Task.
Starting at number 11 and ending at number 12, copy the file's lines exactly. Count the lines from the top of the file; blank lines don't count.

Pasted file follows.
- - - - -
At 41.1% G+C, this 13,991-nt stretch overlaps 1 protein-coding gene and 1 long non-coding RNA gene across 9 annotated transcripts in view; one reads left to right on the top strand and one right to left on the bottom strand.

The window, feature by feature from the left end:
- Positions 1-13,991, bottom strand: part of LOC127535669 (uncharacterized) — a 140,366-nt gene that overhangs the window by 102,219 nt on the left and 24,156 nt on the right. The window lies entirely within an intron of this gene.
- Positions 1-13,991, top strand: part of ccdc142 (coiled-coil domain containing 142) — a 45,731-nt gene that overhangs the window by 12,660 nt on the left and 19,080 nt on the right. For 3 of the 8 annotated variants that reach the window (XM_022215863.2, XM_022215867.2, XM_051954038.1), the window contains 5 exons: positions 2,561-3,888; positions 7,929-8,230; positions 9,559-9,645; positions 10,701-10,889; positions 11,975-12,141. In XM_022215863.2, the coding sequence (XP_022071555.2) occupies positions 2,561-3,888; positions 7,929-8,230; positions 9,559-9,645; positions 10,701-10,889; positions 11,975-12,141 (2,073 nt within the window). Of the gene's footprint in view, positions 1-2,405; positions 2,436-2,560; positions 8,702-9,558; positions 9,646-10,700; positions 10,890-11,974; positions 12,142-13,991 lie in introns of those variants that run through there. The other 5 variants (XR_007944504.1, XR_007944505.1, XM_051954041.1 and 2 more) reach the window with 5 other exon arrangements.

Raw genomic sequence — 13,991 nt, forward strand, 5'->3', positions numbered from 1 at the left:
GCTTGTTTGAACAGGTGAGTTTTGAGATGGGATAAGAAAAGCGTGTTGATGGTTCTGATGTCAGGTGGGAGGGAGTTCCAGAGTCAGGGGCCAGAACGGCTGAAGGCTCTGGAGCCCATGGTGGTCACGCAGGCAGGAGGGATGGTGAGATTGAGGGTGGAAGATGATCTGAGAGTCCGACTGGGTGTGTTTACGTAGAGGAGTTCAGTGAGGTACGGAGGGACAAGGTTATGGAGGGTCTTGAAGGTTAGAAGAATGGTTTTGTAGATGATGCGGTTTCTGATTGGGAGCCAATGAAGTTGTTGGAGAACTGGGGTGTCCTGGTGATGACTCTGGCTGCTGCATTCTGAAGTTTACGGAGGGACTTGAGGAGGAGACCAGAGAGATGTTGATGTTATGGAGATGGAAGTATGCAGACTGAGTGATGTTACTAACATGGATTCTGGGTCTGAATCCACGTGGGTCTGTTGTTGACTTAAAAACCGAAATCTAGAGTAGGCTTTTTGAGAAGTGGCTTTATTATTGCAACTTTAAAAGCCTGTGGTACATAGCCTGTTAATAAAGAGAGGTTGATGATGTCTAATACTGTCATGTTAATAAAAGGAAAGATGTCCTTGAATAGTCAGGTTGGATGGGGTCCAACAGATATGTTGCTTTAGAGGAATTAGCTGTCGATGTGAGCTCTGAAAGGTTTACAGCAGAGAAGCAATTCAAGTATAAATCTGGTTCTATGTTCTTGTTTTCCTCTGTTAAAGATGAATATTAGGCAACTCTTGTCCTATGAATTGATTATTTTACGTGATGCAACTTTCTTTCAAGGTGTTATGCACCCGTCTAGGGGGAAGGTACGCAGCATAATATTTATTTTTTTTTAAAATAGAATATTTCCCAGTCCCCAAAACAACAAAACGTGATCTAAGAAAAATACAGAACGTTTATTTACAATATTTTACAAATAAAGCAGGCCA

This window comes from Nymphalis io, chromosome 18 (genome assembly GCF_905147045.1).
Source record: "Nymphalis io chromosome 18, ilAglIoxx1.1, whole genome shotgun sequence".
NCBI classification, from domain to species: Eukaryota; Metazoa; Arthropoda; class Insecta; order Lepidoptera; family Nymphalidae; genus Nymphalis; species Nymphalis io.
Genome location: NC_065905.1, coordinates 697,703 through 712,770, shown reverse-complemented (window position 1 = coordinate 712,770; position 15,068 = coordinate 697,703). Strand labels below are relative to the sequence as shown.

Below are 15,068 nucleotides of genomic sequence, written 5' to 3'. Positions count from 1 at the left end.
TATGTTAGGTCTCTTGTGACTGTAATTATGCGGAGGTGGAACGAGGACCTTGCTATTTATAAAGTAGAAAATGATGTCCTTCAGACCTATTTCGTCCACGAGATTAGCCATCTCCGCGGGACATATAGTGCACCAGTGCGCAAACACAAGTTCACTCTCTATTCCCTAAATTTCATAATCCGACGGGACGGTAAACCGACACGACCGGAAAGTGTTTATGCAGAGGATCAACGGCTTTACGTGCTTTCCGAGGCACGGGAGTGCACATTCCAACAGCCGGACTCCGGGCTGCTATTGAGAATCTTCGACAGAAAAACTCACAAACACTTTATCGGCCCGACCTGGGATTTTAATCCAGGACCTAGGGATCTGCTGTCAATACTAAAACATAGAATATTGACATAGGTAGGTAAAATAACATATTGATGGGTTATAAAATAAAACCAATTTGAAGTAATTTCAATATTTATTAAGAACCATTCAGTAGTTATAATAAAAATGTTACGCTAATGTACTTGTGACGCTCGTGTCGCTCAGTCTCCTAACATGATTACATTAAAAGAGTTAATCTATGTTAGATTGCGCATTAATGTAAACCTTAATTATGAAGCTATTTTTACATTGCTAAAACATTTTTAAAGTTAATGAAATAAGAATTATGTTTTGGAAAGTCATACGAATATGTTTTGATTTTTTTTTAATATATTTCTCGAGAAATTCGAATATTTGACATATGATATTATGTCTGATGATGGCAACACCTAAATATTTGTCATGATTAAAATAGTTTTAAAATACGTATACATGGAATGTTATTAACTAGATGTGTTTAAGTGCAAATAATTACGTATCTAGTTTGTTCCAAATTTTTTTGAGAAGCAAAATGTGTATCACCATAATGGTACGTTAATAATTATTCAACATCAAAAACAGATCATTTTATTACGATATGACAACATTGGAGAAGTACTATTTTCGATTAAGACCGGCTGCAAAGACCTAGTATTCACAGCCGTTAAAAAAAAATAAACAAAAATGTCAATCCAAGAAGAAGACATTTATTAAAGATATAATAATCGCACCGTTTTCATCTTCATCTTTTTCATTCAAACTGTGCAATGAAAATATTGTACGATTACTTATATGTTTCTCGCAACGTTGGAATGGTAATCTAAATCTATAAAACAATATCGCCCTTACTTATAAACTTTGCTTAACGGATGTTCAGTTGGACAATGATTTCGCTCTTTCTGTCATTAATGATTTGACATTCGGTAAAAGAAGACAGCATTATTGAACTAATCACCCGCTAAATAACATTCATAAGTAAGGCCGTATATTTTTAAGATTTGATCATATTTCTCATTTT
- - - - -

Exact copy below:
Below are 15,068 nucleotides of genomic sequence, written 5' to 3'. Positions count from 1 at the left end.
TATGTTAGGTCTCTTGTGACTGTAATTATGCGGAGGTGGAACGAGGACCTTGCTATTTATAAAGTAGAAAATGATGTCCTTCAGACCTATTTCGTCCACGAGATTAGCCATCTCCGCGGGACATATAGTGCACCAGTGCGCAAACACAAGTTCACTCTCTATTCCCTAAATTTCATAATCCGACGGGACGGTAAACCGACACGACCGGAAAGTGTTTATGCAGAGGATCAACGGCTTTACGTGCTTTCCGAGGCACGGGAGTGCACATTCCAACAGCCGGACTCCGGGCTGCTATTGAGAATCTTCGACAGAAAAACTCACAAACACTTTATCGGCCCGACCTGGGATTTTAATCCAGGACCTAGGGATCTGCTGTCAATACTAAAACATAGAATATTGACATAGGTAGGTAAAATAACATATTGATGGGTTATAAAATAAAACCAATTTGAAGTAATTTCAATATTTATTAAGAACCATTCAGTAGTTATAATAAAAATGTTACGCTAATGTACTTGTGACGCTCGTGTCGCTCAGTCTCCTAACATGATTACATTAAAAGAGTTAATCTATGTTAGATTGCGCATTAATGTAAACCTTAATTATGAAGCTATTTTTACATTGCTAAAACATTTTTAAAGTTAATGAAATAAGAATTATGTTTTGGAAAGTCATACGAATATGTTTTGATTTTTTTTTAATATATTTCTCGAGAAATTCGAATATTTGACATATGATATTATGTCTGATGATGGCAACACCTAAATATTTGTCATGATTAAAATAGTTTTAAAATACGTATACATGGAATGTTATTAACTAGATGTGTTTAAGTGCAAATAATTACGTATCTAGTTTGTTCCAAATTTTTTTGAGAAGCAAAATGTGTATCACCATAATGGTACGTTAATAATTATTCAACATCAAAAACAGATCATTTTATTACGATATGACAACATTGGAGAAGTACTATTTTCGATTAAGACCGGCTGCAAAGACCTAGTATTCACAGCCGTTAAAAAAAAATAAACAAAAATGTCAATCCAAGAAGAAGACATTTATTAAAGATATAATAATCGCACCGTTTTCATCTTCATCTTTTTCATTCAAACTGTGCAATGAAAATATTGTACGATTACTTATATGTTTCTCGCAACGTTGGAATGGTAATCTAAATCTATAAAACAATATCGCCCTTACTTATAAACTTTGCTTAACGGATGTTCAGTTGGACAATGATTTCGCTCTTTCTGTCATTAATGATTTGACATTCGGTAAAAGAAGACAGCATTATTGAACTAATCACCCGCTAAATAACATTCATAAGTAAGGCCGTATATTTTTAAGATTTGATCATATTTCTCATTTT